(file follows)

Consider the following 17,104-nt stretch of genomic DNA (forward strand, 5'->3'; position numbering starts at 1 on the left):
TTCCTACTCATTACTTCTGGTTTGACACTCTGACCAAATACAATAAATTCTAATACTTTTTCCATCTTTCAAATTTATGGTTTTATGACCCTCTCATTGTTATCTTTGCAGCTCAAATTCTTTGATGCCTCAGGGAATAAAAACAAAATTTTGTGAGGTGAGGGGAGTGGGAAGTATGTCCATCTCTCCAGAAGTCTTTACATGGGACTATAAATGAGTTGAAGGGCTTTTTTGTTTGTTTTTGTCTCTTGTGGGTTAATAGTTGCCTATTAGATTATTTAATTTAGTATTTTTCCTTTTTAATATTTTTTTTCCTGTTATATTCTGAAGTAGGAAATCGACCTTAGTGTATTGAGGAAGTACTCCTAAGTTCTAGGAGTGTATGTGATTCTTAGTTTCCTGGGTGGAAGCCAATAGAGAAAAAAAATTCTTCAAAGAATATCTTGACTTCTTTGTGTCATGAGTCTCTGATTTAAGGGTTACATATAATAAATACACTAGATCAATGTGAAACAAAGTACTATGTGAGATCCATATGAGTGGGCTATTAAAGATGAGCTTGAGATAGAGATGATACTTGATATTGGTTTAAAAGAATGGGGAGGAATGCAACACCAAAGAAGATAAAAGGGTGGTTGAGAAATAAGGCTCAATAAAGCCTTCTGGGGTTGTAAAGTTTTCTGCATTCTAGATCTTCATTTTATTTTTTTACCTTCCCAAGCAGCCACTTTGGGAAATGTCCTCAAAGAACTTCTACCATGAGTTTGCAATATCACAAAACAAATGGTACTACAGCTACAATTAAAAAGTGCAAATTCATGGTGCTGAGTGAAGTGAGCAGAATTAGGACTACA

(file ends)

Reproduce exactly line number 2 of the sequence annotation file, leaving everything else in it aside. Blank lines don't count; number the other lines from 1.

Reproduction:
TTCCTACTCATTACTTCTGGTTTGACACTCTGACCAAATACAATAAATTCTAATACTTTTTCCATCTTTCAAATTTATGGTTTTATGACCCTCTCATTGTTATCTTTGCAGCTCAAATTCTTTGATGCCTCAGGGAATAAAAACAAAATTTTGTGAGGTGAGGGGAGTGGGAAGTATGTCCATCTCTCCAGAAGTCTTTACATGGGACTATAAATGAGTTGAAGGGCTTTTTTGTTTGTTTTTGTCTCTTGTGGGTTAATAGTTGCCTATTAGATTATTTAATTTAGTATTTTTCCTTTTTAATATTTTTTTTCCTGTTATATTCTGAAGTAGGAAATCGACCTTAGTGTATTGAGGAAGTACTCCTAAGTTCTAGGAGTGTATGTGATTCTTAGTTTCCTGGGTGGAAGCCAATAGAGAAAAAAAATTCTTCAAAGAATATCTTGACTTCTTTGTGTCATGAGTCTCTGATTTAAGGGTTACATATAATAAATACACTAGATCAATGTGAAACAAAGTACTATGTGAGATCCATATGAGTGGGCTATTAAAGATGAGCTTGAGATAGAGATGATACTTGATATTGGTTTAAAAGAATGGGGAGGAATGCAACACCAAAGAAGATAAAAGGGTGGTTGAGAAATAAGGCTCAATAAAGCCTTCTGGGGTTGTAAAGTTTTCTGCATTCTAGATCTTCATTTTATTTTTTTACCTTCCCAAGCAGCCACTTTGGGAAATGTCCTCAAAGAACTTCTACCATGAGTTTGCAATATCACAAAACAAATGGTACTACAGCTACAATTAAAAAGTGCAAATTCATGGTGCTGAGTGAAGTGAGCAGAATTAGGACTACA